HVAC Wet Filters

The wet (or viscous) filter makes use of an adhesive in which the dust particles are caught and held upon impingement. It also makes use of densely packed layers of viscous-coated metal baffles, screens, sinuous passages, crimped wire, and glass wool inserted in the path of the air. The air divides into small streams that constantly change their direction and force the heavier dirt particles against the viscous-coated surfaces, where they are held.

The three major types of wet (or viscous) air filters are replaceable, manually cleaned, and automatically cleaned.

Wet replacement type. The glass-wool air filter is of the viscous-type replacement cell. Glass wool, being noncorrosive and nonabsorbing, maintains its density and leaves all the viscous adhesive free to collect and hold dirt and dust. This type of filter lends itself to both small and large installations. A carton of 12 filters weighs about 37 lb. After the filter replacement has been completed, the dirty filters can be put into the original shipping container and removed from the premises.

Manually cleaned type. The manually cleaned type is usually made in the form of a standard cell with a steel frame containing the filter media. The cell is fitted into the cell frame ( see Fig. 3-9), with the use of a felt gasket to prevent leakage of air past the cell. As a usual practice, cleaning is necessary about once every eight weeks. This is made a simple matter by the use of automatic latches so that the filter sections can be pulled out of the frame, immersed in a solution of water and washing soda or cleaning compound, allowed to dry, then dipped into charging oil, drained to remove excess oil, and then replaced in the filter.

Automatic viscous filters. The automatic filter is of the self-cleaning type and utilizes the same principle of adhesive dust impingement as the manual and replacement types, but the removal of the accumulated dirt from the filter medium is entirely automatic. The self-cleaning type may be divided into two distinct systems: immersion variety and flushing type.

The immersion-type air filter (Fig. 3-10) makes use of an endless belt that rotates the filter medium and passes it through an oil bath, washing the dirt off. The dirt, being heavier than the oil, settles to the bottom into special containers, which are removed and cleaned from time to time. The usual speed of the filter is from 1.5 to 3 in. every 12 min. Such an apparatus is particularly adapted for continuous operation. The sediment can be removed and the oil changed or added without stopping the apparatus.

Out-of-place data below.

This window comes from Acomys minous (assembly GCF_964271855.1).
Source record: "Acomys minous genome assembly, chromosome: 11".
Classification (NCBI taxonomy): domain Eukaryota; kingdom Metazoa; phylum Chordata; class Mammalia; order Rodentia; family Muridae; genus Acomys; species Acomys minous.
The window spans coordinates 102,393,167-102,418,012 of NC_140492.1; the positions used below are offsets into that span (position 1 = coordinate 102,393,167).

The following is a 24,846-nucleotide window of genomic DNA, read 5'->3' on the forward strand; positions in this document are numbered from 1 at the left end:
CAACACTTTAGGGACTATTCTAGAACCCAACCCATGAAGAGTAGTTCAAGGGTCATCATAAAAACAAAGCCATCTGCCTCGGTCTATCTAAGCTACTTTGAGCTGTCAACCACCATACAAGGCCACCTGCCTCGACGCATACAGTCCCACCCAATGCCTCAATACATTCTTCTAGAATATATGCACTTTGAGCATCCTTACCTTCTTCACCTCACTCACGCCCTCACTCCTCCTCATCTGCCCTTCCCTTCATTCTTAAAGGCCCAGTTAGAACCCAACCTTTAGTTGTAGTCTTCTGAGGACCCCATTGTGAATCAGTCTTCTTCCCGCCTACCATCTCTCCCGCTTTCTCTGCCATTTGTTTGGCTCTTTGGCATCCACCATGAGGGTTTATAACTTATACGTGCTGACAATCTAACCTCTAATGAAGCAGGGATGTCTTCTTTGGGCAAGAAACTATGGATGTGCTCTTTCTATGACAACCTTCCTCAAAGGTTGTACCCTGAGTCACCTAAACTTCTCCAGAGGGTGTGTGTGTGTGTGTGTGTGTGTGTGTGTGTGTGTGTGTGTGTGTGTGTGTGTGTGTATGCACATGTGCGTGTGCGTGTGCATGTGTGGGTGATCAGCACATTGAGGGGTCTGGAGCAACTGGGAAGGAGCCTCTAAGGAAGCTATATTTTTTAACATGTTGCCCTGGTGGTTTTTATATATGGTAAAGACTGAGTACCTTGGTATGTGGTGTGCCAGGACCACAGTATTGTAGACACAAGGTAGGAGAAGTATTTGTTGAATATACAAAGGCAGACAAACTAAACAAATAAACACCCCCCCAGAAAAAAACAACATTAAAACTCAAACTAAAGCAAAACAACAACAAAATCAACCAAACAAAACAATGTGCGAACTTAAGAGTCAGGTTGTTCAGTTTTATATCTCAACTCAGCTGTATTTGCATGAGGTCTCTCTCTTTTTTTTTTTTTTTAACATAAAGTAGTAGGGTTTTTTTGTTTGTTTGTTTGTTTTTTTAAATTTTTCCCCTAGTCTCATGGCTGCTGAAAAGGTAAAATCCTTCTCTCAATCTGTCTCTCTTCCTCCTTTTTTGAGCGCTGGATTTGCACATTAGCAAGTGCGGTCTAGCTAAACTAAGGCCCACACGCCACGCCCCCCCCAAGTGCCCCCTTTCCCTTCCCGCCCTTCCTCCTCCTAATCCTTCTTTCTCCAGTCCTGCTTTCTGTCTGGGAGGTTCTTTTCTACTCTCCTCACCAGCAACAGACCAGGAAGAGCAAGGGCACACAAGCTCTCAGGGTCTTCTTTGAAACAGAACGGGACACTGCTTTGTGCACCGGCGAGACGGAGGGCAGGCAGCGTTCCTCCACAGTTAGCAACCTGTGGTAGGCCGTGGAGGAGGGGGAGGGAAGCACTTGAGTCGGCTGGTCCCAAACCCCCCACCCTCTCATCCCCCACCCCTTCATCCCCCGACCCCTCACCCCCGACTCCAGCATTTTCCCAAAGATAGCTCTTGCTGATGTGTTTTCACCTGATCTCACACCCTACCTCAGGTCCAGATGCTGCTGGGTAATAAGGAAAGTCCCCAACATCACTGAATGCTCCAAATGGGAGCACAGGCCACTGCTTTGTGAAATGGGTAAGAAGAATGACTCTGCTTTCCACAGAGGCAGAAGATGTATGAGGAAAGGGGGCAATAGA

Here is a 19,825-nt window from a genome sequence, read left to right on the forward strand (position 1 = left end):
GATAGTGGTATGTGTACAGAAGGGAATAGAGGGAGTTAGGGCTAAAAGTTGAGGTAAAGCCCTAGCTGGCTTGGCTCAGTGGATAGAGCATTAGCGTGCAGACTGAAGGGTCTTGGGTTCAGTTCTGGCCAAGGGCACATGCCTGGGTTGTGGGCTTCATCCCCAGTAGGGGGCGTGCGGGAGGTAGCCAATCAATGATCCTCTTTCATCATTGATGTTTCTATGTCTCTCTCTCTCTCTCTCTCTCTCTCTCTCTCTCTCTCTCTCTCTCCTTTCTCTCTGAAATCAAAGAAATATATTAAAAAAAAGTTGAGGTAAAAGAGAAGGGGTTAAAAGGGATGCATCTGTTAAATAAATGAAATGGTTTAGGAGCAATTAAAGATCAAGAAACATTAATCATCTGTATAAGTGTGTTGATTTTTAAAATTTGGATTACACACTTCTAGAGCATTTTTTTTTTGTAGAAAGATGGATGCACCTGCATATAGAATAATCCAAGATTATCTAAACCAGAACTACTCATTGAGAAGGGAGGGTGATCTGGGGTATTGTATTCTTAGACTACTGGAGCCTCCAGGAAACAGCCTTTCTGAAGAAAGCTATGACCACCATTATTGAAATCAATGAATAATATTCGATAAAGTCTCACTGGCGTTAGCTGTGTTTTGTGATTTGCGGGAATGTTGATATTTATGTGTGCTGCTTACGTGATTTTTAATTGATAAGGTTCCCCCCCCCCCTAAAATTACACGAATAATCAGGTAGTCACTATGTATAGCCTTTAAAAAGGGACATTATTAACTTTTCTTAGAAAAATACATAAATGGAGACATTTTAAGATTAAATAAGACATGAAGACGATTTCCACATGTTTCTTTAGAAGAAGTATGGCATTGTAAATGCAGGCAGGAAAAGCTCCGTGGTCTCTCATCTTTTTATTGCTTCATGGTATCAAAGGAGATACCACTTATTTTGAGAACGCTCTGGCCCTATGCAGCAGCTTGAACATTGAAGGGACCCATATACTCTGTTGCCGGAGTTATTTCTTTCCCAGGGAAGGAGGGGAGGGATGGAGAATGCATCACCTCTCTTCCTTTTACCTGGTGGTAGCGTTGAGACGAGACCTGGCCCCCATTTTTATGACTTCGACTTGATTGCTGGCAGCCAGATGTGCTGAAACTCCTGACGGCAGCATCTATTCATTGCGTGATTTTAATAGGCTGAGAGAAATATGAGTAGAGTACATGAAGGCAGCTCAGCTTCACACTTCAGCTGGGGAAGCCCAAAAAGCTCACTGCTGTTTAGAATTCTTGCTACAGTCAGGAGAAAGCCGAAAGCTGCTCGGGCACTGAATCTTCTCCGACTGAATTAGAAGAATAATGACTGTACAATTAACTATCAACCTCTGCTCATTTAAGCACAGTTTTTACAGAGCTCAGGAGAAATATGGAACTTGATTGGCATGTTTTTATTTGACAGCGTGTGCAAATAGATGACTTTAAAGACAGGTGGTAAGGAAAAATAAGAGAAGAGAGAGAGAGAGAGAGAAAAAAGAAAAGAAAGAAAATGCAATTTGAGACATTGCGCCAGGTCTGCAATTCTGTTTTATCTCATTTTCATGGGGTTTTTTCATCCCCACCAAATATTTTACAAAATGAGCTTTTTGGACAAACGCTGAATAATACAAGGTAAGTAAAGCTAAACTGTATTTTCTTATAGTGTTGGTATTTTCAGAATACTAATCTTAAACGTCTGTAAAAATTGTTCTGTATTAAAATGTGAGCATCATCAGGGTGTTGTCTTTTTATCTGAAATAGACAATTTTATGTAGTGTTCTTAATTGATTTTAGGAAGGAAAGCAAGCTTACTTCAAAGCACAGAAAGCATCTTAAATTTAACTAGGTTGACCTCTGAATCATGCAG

The flushing type is constructed of cells in the form of a unit laid on shelves and connected by metal aprons. The dirt caught by the cells is flushed down into a sediment tank by flooding pipes, which travel back and forth over the clean-air side of the cells. Aprons catch the heavier dust particles before they get to the cells so that the cells are more efficient. This type does not flush the cells while the system is in operation. In many cases, duplicate units are provided so that one unit can be flushed while the other bears the full load. Some of the flushing mechanisms are interlocked with the fan circuit, especially where a single unit is used, so that flushing cannot take place unless the fan is shut down. If air is permitted to pass through the filter while it is being flushed, oil will be carried along with the air.

Acylindrical absorber (shown in Fig. 3-11) can be used for the control of odor problems by forcing air through two perforated metal walls enclosing an annular bed of activated charcoal. Amotor-operated blower draws contaminated air through the charcoal-filled container and recirculates pure odor-free air through the room or space to be purified.

The wall-mounted air purifier shown in Fig. 3-12 is equipped with a washable dust filter and centrifugal blower. Air purifiers of this type are ideal for toilets, utility rooms, public rest rooms, and similar odorproblem areas.

In residential-type air conditioners, however, unit filters provide the necessary dust protection, particularly since they are manufactured in a large variety of types and sizes. Where lint in a dry state predominates, a dry filter is preferable because of its lint-holding capacity. Throwaway filters are used increasingly where the cleaning process needs to be eliminated.

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